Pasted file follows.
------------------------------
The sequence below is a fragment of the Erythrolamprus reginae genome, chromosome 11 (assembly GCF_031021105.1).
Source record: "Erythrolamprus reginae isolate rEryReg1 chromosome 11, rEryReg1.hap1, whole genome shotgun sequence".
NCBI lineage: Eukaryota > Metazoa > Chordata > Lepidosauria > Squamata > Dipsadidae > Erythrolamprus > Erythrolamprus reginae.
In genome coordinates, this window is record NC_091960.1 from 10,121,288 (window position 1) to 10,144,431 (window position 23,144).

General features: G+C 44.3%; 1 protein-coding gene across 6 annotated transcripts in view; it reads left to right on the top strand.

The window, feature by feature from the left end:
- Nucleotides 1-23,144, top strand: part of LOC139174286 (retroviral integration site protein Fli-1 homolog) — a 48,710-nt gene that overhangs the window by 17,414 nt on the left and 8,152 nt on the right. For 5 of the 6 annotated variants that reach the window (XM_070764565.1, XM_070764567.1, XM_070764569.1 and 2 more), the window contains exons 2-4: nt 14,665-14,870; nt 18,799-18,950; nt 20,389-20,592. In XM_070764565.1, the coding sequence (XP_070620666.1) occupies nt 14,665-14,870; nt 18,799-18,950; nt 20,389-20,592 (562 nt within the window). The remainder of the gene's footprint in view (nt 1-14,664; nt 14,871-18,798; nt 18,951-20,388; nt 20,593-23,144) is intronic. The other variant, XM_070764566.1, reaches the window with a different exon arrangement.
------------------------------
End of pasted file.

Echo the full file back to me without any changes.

The sequence below is a fragment of the Erythrolamprus reginae genome, chromosome 11 (assembly GCF_031021105.1).
Source record: "Erythrolamprus reginae isolate rEryReg1 chromosome 11, rEryReg1.hap1, whole genome shotgun sequence".
NCBI lineage: Eukaryota > Metazoa > Chordata > Lepidosauria > Squamata > Dipsadidae > Erythrolamprus > Erythrolamprus reginae.
In genome coordinates, this window is record NC_091960.1 from 10,121,288 (window position 1) to 10,144,431 (window position 23,144).

General features: G+C 44.3%; 1 protein-coding gene across 6 annotated transcripts in view; it reads left to right on the top strand.

The window, feature by feature from the left end:
- Nucleotides 1-23,144, top strand: part of LOC139174286 (retroviral integration site protein Fli-1 homolog) — a 48,710-nt gene that overhangs the window by 17,414 nt on the left and 8,152 nt on the right. For 5 of the 6 annotated variants that reach the window (XM_070764565.1, XM_070764567.1, XM_070764569.1 and 2 more), the window contains exons 2-4: nt 14,665-14,870; nt 18,799-18,950; nt 20,389-20,592. In XM_070764565.1, the coding sequence (XP_070620666.1) occupies nt 14,665-14,870; nt 18,799-18,950; nt 20,389-20,592 (562 nt within the window). The remainder of the gene's footprint in view (nt 1-14,664; nt 14,871-18,798; nt 18,951-20,388; nt 20,593-23,144) is intronic. The other variant, XM_070764566.1, reaches the window with a different exon arrangement.